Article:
Once we establish that 18th-century evangelical religion was defined primarily by a belief in the new birth and the spiritual power associated with such an experience, then we can move to a debate over historical continuity.  In other words, we can then advance to a discussion about whether or not the new birth and the life-transforming faith that millions of people claim to have experienced is what defines (primarily) an evangelical today (or in the 19th century or in the 20th century).  A lot of early American historians who study the eighteenth-century, whether they have a stake in twenty-first century religious debates or not, have suggested that such continuity does exist.  For example, Winiarski writes :

Incited by Whitefield and fascinated by miraculous gifts of the Holy Spirit–visions, bodily fits, and sudden conversions–countless New Englanders broke ranks with family, neighbors, and ministers who dismissed their religious experiences as delusive enthusiasm. These new converts, the progenitors of today’s evangelical movement, bitterly assaulted the Congregational establishment.

But, of course, this does not mean, as Du Mez notes, that we historians should not also be concerned with change over time.

Finally, these attempts to define evangelical religion as something other than a deep spiritual commitment to an instantaneous and radical new birth remind me of the argument American religious historians have been waging for a long time about the necessity of treating religious belief as a legitimate category of analysis rather than as a guise for something else.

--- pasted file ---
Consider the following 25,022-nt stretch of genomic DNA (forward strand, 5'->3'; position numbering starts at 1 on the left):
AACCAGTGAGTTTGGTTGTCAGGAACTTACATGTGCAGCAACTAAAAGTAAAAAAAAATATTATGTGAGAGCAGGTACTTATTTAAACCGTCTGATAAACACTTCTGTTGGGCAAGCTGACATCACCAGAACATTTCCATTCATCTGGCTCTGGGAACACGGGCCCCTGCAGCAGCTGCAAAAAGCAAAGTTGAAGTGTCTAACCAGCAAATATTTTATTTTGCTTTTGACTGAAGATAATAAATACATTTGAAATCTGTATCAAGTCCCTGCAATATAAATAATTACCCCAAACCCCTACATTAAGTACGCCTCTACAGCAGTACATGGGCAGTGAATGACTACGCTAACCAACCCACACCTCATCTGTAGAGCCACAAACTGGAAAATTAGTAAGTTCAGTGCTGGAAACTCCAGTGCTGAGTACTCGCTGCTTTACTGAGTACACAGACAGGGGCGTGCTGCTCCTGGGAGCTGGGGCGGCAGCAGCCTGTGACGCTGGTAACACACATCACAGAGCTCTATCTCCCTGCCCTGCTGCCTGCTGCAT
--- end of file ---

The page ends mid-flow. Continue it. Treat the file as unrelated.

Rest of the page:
The First Great Awakening, and the larger evangelical movement, as understood in its 18th-century context, was a ultimately a religious movement–a movement about spiritual experience informed by an encounter with God through the new birth.  This encounter, many believed, had the potential to transform a person’s life and launch it in a new direction characterized by service to Jesus Christ.  When historians make it primarily about something else–the coming of the American Revolution, a manifestation of racism and patriarchy, an example of consumer culture–they miss what the movement meant to its participants and they undermine spiritual belief and lived religion as a legitimate category of analysis.

So why am I making such a big deal about how to define 18th-century evangelicals?  Because I will address this question in my next post in the context of the fallout from the Kidd-Merritt debate and the role I played in it.  And yes, Phillis Wheatley will be mentioned!  🙂